The brainchild of Odissi dancer Sreyashi Dey, Rasa is true to its Sanskrit meaning of “taste,” “juice,” or “nectar.” The festival combines ancient Indian classical art forms, particularly in the realms of music and dance. It also strives to exhibit contemporary Indian performing arts in conjunction with the classical, featuring professional visual artists, dancers, and poets. This year, Rasa was challenged to reimagine its usual format. Spanning four virtual weekends, it offered a range of music, dance, poetry, and art exhibitions.
The musical program featured vocal and instrumental performances by practitioners of the Patiala gharana, the Mysore gharana, the Kerala Kalamandalam, and Shantiniketan, to name a few. The experimental band “Mughal-e-Funk” performed their original composition “Akbar,” which was inspired by miniature Mughal paintings and juxtaposed with a digital art video.
Fine art exhibitions showcased the curatorial work of Chandrima Bhattacharyya, the artistic production of Indian, Bangladeshi and American artists such as Dilara Begum Jolly, Piyali Sadhukhan, Promiti Hussain, Ruma Chaudhury and Sutanuka Giri, and photography, including the genre-defying work of photographer Charlee Brodsky and a moving series of photos about the meaning of home, the city, and the village by Uday Hajra.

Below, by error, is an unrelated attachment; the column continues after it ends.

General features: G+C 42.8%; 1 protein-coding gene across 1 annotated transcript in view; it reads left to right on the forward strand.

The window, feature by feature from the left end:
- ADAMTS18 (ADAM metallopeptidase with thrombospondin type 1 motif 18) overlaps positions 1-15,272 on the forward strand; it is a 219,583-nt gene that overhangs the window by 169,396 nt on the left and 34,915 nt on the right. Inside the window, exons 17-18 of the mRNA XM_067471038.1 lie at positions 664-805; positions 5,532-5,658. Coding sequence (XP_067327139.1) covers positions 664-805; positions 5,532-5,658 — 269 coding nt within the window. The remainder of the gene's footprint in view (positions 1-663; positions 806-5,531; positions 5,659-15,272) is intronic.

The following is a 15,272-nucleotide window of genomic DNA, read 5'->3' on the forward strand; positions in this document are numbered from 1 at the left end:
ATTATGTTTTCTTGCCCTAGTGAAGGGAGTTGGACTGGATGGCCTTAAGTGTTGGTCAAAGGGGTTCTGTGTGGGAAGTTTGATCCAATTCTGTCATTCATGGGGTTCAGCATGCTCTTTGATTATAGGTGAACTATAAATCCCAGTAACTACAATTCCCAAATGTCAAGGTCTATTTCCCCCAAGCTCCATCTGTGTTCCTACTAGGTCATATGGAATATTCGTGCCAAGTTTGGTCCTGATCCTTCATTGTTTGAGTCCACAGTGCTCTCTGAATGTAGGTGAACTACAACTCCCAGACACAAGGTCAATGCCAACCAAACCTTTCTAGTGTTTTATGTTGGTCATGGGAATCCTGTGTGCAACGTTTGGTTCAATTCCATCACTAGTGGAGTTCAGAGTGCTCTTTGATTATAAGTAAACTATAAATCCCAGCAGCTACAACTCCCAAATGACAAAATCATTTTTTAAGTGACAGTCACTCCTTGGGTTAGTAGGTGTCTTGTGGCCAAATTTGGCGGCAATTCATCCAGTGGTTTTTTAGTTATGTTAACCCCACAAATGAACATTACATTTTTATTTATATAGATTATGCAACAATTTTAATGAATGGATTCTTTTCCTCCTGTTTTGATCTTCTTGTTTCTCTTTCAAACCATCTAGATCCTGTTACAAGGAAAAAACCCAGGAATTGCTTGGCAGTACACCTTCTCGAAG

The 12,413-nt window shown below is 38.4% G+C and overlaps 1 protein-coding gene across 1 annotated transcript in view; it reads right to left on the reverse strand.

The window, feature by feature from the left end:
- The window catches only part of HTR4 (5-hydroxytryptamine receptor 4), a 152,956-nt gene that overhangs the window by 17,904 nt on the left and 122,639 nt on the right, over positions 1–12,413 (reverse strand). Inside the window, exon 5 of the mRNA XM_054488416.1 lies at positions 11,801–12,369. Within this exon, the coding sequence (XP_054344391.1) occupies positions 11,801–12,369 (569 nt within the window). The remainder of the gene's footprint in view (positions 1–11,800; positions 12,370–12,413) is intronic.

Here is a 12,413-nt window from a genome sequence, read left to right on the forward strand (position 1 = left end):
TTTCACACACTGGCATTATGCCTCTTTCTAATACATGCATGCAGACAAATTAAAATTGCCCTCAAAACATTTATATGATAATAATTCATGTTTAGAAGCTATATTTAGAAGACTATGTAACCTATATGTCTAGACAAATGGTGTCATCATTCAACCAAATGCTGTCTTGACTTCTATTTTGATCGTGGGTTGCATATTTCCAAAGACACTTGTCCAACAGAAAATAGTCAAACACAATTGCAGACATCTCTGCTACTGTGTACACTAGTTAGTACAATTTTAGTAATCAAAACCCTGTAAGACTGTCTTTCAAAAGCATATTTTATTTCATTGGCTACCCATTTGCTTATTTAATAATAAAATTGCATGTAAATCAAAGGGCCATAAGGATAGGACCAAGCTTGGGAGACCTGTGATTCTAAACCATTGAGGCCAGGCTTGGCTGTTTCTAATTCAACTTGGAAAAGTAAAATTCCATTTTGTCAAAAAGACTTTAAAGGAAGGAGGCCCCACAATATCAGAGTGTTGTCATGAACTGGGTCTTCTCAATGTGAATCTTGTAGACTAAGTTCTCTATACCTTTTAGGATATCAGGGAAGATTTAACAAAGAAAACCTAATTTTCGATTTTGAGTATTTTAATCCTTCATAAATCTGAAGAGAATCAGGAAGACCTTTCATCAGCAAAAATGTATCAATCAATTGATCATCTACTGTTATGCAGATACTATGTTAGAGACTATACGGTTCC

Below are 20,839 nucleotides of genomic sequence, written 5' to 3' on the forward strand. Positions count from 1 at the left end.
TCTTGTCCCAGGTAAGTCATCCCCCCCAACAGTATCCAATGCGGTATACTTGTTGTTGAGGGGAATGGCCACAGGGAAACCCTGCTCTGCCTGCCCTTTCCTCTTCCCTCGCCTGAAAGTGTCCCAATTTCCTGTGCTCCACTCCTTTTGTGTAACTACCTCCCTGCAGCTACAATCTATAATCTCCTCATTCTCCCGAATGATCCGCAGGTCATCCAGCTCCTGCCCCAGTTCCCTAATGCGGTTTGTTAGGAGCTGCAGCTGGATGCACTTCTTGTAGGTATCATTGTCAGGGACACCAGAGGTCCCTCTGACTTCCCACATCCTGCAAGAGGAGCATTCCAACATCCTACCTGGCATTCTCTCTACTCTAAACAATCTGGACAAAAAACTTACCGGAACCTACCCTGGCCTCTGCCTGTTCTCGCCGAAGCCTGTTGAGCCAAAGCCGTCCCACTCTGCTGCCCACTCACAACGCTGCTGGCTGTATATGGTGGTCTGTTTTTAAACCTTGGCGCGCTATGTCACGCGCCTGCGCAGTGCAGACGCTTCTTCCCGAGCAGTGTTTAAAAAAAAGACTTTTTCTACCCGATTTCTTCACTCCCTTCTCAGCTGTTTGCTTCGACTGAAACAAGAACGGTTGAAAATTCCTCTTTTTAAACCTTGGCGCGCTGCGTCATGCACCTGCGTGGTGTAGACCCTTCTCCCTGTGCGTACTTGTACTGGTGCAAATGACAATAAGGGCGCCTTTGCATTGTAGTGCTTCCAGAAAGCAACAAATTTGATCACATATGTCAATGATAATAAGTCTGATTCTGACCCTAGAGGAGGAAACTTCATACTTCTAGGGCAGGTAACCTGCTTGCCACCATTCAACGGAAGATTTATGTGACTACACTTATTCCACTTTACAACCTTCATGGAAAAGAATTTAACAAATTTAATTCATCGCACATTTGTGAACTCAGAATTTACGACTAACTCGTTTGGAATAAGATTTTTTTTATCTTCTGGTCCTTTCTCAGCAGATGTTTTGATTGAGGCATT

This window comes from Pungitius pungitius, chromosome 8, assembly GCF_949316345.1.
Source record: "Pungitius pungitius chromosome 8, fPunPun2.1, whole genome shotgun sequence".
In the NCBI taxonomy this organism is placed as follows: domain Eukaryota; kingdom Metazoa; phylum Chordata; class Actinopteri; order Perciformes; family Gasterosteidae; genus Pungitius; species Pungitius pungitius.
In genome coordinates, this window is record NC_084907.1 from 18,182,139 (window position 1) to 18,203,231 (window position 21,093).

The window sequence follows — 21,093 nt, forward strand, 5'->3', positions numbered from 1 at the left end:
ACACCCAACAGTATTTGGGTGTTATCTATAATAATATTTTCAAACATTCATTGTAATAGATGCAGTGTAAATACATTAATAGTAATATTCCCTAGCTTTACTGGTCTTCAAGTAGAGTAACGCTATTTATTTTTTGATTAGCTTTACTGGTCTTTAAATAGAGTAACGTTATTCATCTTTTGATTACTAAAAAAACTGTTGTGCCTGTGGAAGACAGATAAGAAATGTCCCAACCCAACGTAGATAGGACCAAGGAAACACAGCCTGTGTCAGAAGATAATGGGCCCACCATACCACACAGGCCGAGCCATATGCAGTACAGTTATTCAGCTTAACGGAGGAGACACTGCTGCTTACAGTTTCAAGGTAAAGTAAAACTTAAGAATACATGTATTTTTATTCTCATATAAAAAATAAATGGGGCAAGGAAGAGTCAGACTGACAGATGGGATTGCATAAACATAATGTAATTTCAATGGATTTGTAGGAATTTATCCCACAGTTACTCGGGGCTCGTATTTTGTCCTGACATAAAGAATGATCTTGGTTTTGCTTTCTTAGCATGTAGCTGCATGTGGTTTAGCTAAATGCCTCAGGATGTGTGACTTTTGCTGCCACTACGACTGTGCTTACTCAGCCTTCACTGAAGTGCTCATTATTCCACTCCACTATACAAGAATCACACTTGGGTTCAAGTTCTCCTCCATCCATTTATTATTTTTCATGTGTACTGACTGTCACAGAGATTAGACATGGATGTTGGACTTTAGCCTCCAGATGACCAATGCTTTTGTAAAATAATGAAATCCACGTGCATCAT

Presentations about art scholarship were delivered by field experts. Pika Ghosh, a historian of South Asian art, spoke about the rich experiential dimension of kantha, textiles woven in Bengal and Bangladesh from used layers of cloth. Paroma Chatterjee, professor of Byzantine art history at the University of Michigan, spoke about the associations between Byzantine art and the work of Jamini Roy, a renowned Bengali modernist.
Spoken word demonstrations included a collaboration between poet Zilka Joseph and pianist Veena Kulkarni. Sumita Chakraborty, the University of Michigan Helen Zell Visiting Professor of Poetry, read poems from her book Arrow, out now with Alice James Books.
Along with a range of Bharatanatyam, Kathak, and Odissi dances, Rasa 2020 also featured a special tribute to esteemed Bengali poet and essayist Batakrishna Dey. His writings were put to music, choreographed, and performed by his daughter—chief curator and producer of Rasa, Sreyashi Dey. For a complete recap of the festival or a detailed overview of its components, please visit rasafestival.org.